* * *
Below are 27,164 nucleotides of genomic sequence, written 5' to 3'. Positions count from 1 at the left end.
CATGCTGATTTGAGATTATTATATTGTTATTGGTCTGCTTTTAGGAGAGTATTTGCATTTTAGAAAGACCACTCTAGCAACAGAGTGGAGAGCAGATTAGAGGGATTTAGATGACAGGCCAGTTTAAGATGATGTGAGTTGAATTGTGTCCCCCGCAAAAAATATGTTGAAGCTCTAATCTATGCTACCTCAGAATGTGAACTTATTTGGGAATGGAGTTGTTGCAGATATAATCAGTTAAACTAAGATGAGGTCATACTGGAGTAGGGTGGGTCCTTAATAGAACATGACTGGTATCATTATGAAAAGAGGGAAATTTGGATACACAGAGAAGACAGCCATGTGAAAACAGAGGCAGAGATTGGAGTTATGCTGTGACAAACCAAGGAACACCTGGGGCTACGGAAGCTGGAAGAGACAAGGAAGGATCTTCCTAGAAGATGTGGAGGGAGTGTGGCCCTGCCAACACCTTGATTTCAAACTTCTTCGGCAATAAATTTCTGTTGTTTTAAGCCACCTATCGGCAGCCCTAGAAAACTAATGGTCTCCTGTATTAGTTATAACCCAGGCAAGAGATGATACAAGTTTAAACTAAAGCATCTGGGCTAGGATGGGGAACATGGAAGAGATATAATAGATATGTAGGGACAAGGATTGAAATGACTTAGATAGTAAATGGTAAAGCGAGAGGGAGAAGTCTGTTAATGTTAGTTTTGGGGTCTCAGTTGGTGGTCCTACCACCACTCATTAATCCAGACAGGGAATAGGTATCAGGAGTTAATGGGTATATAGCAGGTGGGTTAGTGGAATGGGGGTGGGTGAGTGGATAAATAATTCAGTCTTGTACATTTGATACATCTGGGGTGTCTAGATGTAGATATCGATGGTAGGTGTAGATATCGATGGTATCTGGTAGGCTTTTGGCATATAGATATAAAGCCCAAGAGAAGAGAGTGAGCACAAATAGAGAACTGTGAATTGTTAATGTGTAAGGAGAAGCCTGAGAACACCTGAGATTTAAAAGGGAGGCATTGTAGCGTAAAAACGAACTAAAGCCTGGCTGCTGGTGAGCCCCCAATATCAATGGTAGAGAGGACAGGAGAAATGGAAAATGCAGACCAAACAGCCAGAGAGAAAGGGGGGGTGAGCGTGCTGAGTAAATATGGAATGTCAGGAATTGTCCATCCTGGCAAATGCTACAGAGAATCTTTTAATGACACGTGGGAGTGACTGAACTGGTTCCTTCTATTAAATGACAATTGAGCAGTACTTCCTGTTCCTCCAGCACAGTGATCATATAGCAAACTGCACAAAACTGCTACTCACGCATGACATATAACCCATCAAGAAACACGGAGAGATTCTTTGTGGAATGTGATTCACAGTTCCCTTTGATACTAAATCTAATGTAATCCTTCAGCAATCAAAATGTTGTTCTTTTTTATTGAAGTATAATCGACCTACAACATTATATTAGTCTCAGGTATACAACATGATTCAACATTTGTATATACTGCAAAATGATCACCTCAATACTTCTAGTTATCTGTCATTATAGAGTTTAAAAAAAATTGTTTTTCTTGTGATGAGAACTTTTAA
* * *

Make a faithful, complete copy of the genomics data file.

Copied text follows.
Below are 27,164 nucleotides of genomic sequence, written 5' to 3'. Positions count from 1 at the left end.
CATGCTGATTTGAGATTATTATATTGTTATTGGTCTGCTTTTAGGAGAGTATTTGCATTTTAGAAAGACCACTCTAGCAACAGAGTGGAGAGCAGATTAGAGGGATTTAGATGACAGGCCAGTTTAAGATGATGTGAGTTGAATTGTGTCCCCCGCAAAAAATATGTTGAAGCTCTAATCTATGCTACCTCAGAATGTGAACTTATTTGGGAATGGAGTTGTTGCAGATATAATCAGTTAAACTAAGATGAGGTCATACTGGAGTAGGGTGGGTCCTTAATAGAACATGACTGGTATCATTATGAAAAGAGGGAAATTTGGATACACAGAGAAGACAGCCATGTGAAAACAGAGGCAGAGATTGGAGTTATGCTGTGACAAACCAAGGAACACCTGGGGCTACGGAAGCTGGAAGAGACAAGGAAGGATCTTCCTAGAAGATGTGGAGGGAGTGTGGCCCTGCCAACACCTTGATTTCAAACTTCTTCGGCAATAAATTTCTGTTGTTTTAAGCCACCTATCGGCAGCCCTAGAAAACTAATGGTCTCCTGTATTAGTTATAACCCAGGCAAGAGATGATACAAGTTTAAACTAAAGCATCTGGGCTAGGATGGGGAACATGGAAGAGATATAATAGATATGTAGGGACAAGGATTGAAATGACTTAGATAGTAAATGGTAAAGCGAGAGGGAGAAGTCTGTTAATGTTAGTTTTGGGGTCTCAGTTGGTGGTCCTACCACCACTCATTAATCCAGACAGGGAATAGGTATCAGGAGTTAATGGGTATATAGCAGGTGGGTTAGTGGAATGGGGGTGGGTGAGTGGATAAATAATTCAGTCTTGTACATTTGATACATCTGGGGTGTCTAGATGTAGATATCGATGGTAGGTGTAGATATCGATGGTATCTGGTAGGCTTTTGGCATATAGATATAAAGCCCAAGAGAAGAGAGTGAGCACAAATAGAGAACTGTGAATTGTTAATGTGTAAGGAGAAGCCTGAGAACACCTGAGATTTAAAAGGGAGGCATTGTAGCGTAAAAACGAACTAAAGCCTGGCTGCTGGTGAGCCCCCAATATCAATGGTAGAGAGGACAGGAGAAATGGAAAATGCAGACCAAACAGCCAGAGAGAAAGGGGGGGTGAGCGTGCTGAGTAAATATGGAATGTCAGGAATTGTCCATCCTGGCAAATGCTACAGAGAATCTTTTAATGACACGTGGGAGTGACTGAACTGGTTCCTTCTATTAAATGACAATTGAGCAGTACTTCCTGTTCCTCCAGCACAGTGATCATATAGCAAACTGCACAAAACTGCTACTCACGCATGACATATAACCCATCAAGAAACACGGAGAGATTCTTTGTGGAATGTGATTCACAGTTCCCTTTGATACTAAATCTAATGTAATCCTTCAGCAATCAAAATGTTGTTCTTTTTTATTGAAGTATAATCGACCTACAACATTATATTAGTCTCAGGTATACAACATGATTCAACATTTGTATATACTGCAAAATGATCACCTCAATACTTCTAGTTATCTGTCATTATAGAGTTTAAAAAAAATTGTTTTTCTTGTGATGAGAACTTTTAA